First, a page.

Wednesday, August 01, 2007

Flipping Out
Jeff Lewis is cool!

So the article below is from the New York Times-- Kinda harsh...But I'm sure Jeff could care less-- love him!.... I watched the season premiere last night and fell in love with it-- thank god a new show to replace the Kathy Griffin void after last weeks finale....Bravo has another hit with this show! Jeff Lewis is my hero- for most he will come across as a villain or complete ass- But I TOTALLY relate to his personality a ton and I love it...I'm so very similar and I myself like to "face" all the stuff in my fridge and cabinets and all that-- clean- organized meticulous etc...What a dream job that would be working for Jeff-- And for those that don't understand it I'm sure you all live in filth anyhow.... If you have time check out the show-- fun stuff.!!
Here the article from the New York Times-----
Jeff Lewis is a very scary man, and he isn’t scary solely because he treats his employees like dust mites or consults a psychic to assist him in the running of his business or sends his cat, Monkey, to an acupuncturist. No, Jeff Lewis, a Los Angeles real estate speculator, evokes a chill because he is so leveraged, a man balancing multiple mortgages like bricks on a noodle.
The subject of “Flipping Out,” a reality series that begins tonight on Bravo, Mr. Lewis buys million-dollar properties, works them over and tries to sell them for a few more million. “Staging” — dressing up a home to look meticulously lived in — is a passion of his, and one that appears to deflect his attention from the shifting realities of his business.
“Flipping Out” is a prescient enterprise, arriving as it does amid reports that home foreclosures in Southern California are close to the peak reached 11 years ago. Unlike the seemingly zillion other real-estate reality shows, “Flipping Out” doesn’t cater to our trade-up fantasies. On the contrary, Mr. Lewis’s obliviousness and misplaced priorities function almost as explainers of the housing market’s downturn, capturing a looming sense of panic.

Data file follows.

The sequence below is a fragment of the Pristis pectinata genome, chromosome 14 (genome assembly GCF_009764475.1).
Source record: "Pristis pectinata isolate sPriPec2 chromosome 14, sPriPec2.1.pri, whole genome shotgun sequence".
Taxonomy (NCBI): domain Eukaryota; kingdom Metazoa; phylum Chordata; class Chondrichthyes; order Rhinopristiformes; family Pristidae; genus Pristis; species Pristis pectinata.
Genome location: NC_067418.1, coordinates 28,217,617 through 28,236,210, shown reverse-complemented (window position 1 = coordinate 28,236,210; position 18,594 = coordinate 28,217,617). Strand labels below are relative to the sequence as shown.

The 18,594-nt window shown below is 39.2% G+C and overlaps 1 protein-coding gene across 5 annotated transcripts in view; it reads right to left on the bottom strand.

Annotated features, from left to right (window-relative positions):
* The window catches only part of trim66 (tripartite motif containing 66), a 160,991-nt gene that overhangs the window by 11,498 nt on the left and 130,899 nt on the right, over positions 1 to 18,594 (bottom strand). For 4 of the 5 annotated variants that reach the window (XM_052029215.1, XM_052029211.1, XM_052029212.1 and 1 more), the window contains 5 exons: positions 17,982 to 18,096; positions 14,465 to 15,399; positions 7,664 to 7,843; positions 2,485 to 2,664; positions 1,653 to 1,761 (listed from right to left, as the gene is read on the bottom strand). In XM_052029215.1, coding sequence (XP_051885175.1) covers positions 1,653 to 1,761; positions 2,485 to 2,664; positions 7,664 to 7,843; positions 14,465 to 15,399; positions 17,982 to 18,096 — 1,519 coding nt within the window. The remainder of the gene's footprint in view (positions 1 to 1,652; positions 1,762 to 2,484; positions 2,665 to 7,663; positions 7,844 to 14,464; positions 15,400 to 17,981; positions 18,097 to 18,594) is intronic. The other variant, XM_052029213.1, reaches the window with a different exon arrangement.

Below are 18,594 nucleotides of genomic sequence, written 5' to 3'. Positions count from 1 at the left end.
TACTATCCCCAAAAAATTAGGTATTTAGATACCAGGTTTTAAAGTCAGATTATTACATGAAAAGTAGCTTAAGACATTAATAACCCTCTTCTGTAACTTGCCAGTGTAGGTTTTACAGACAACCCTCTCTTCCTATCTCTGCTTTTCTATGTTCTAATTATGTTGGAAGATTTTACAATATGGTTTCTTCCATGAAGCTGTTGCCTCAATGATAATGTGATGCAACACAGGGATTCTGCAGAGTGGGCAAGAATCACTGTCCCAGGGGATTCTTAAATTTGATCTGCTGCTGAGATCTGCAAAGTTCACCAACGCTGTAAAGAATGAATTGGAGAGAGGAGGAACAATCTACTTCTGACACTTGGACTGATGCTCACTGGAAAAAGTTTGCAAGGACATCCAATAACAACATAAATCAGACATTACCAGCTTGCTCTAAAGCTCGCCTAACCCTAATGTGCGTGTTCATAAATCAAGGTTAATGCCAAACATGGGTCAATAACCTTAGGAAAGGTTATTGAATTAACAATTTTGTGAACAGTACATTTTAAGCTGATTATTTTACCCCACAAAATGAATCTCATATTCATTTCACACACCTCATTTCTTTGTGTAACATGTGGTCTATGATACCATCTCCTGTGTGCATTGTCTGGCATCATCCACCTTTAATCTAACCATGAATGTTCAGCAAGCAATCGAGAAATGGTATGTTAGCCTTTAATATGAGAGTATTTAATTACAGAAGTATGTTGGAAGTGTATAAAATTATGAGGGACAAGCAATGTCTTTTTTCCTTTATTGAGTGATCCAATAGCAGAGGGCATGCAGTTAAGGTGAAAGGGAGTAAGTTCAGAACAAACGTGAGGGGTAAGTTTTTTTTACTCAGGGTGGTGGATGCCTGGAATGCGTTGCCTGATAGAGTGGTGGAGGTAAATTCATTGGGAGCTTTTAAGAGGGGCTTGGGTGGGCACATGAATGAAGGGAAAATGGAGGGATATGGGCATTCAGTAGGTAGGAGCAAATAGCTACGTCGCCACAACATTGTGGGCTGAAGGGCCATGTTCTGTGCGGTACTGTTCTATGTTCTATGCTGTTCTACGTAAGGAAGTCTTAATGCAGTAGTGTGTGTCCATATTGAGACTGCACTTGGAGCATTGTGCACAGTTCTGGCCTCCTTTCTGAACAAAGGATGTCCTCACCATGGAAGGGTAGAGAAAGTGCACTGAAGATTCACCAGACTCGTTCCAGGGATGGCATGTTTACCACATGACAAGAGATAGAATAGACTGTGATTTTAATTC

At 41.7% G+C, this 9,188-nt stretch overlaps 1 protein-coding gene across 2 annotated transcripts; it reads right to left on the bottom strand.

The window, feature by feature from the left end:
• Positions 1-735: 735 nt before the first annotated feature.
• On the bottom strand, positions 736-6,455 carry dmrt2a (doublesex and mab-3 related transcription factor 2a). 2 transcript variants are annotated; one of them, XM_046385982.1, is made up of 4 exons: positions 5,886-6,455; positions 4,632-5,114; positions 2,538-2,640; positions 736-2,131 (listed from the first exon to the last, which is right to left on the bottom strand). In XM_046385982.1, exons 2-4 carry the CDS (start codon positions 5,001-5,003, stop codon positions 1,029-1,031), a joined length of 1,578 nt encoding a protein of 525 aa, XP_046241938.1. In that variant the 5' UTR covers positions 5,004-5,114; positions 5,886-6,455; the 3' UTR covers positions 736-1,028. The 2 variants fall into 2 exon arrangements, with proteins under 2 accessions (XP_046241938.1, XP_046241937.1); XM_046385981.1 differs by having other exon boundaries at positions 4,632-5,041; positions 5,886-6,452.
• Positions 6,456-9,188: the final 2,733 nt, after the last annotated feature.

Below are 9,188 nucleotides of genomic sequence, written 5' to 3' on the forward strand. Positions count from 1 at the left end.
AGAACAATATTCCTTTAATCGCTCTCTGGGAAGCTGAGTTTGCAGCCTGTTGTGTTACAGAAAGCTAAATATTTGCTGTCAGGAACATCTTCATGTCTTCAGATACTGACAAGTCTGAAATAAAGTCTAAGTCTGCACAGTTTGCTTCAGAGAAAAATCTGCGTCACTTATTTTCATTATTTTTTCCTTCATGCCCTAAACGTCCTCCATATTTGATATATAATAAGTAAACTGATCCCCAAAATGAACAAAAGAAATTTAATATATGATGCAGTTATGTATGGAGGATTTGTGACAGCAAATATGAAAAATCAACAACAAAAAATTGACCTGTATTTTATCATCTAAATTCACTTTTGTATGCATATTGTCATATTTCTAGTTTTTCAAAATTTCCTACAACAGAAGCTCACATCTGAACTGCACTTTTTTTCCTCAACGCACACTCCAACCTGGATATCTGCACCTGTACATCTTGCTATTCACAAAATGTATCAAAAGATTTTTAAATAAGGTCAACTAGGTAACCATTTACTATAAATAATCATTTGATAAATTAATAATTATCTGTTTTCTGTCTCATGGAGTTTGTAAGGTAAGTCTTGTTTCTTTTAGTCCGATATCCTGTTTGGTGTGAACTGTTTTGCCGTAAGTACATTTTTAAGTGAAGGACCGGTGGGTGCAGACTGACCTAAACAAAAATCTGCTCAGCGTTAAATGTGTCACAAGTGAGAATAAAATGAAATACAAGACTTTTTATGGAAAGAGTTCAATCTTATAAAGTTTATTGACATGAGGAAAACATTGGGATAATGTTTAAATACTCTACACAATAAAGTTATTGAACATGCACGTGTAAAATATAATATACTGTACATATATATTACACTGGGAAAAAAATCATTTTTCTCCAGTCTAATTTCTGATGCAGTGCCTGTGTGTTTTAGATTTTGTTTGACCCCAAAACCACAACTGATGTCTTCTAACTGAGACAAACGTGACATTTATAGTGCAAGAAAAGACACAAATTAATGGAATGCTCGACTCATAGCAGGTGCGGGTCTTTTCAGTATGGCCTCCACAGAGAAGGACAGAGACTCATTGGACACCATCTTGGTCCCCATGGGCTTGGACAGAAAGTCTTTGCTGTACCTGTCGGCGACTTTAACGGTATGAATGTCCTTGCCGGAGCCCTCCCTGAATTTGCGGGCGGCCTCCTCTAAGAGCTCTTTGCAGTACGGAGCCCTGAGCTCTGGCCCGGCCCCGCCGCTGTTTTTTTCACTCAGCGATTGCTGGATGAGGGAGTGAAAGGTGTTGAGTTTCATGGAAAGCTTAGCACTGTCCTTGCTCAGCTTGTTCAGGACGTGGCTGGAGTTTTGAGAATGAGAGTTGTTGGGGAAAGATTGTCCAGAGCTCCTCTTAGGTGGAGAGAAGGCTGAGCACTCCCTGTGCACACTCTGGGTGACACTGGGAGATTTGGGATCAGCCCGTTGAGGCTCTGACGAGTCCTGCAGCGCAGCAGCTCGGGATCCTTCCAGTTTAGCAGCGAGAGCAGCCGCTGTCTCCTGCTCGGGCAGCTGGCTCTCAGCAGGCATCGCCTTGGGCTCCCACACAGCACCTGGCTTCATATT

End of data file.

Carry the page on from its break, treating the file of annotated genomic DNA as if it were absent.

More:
“They don’t care what I’m worth,” Mr. Lewis says of his potential creditors, with an odd astonishment. “All they care about is my debt.”
Neatness and aesthetics compel him above all. By the time Mr. Lewis has listed one of his properties, he has supplied not only the Miele appliances, but also added floor pillows, orchids and flat-screen televisions, a vision of what his renovated homes could ultimately look like if the buyer emulated his own good taste.
And of his own good taste he is certain. “For all those speculators that are still using travertine, it’s been gone for eight years,” he exclaims. “Eight years! Open up a magazine!”
Mr. Lewis’s houses look like the generically upscale ones found in House Beautiful. He doesn’t possess style; he copies it. What he does have, by his own admission, is obsessive-compulsive disorder, and the show’s producers, to their credit, do not treat his O.C.D. as if it were a winning asset, the key to whatever success he has had. Like many sufferers of the disorder, Mr. Lewis ignores the real mayhem right there in front of him, so fixated is he on the idea, say, that all the bottles of water in his refrigerator be stocked so that the labels always face him. This is a task dispatched to one of three assistants, from whom he demands formal, written apologies when they behave insubordinately.
For years now, the comic detective series “Monk” has equated O.C.D. with intuitive brilliance. We’ve long required a corrective interpretation, and “Flipping Out” is it. Mr. Lewis isn’t a genius of anything. He’s just a delusional jerk.

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